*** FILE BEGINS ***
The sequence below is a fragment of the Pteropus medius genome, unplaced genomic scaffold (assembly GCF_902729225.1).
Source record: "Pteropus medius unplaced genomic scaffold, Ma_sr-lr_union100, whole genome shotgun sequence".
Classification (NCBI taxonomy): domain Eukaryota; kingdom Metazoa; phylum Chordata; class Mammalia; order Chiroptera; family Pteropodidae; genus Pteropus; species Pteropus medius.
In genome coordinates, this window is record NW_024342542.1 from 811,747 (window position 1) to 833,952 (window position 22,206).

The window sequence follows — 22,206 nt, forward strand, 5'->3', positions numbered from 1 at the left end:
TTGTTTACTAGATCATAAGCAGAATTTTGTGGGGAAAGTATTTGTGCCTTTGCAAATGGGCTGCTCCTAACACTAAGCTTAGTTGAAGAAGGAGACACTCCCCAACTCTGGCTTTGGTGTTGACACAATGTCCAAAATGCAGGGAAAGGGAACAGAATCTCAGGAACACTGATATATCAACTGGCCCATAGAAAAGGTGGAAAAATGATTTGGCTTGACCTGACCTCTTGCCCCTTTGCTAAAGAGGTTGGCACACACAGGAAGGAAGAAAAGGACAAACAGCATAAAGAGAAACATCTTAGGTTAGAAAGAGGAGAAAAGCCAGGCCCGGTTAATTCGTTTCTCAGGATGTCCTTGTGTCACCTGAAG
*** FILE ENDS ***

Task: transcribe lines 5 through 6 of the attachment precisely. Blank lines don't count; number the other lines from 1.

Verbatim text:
The window sequence follows — 22,206 nt, forward strand, 5'->3', positions numbered from 1 at the left end:
TTGTTTACTAGATCATAAGCAGAATTTTGTGGGGAAAGTATTTGTGCCTTTGCAAATGGGCTGCTCCTAACACTAAGCTTAGTTGAAGAAGGAGACACTCCCCAACTCTGGCTTTGGTGTTGACACAATGTCCAAAATGCAGGGAAAGGGAACAGAATCTCAGGAACACTGATATATCAACTGGCCCATAGAAAAGGTGGAAAAATGATTTGGCTTGACCTGACCTCTTGCCCCTTTGCTAAAGAGGTTGGCACACACAGGAAGGAAGAAAAGGACAAACAGCATAAAGAGAAACATCTTAGGTTAGAAAGAGGAGAAAAGCCAGGCCCGGTTAATTCGTTTCTCAGGATGTCCTTGTGTCACCTGAAG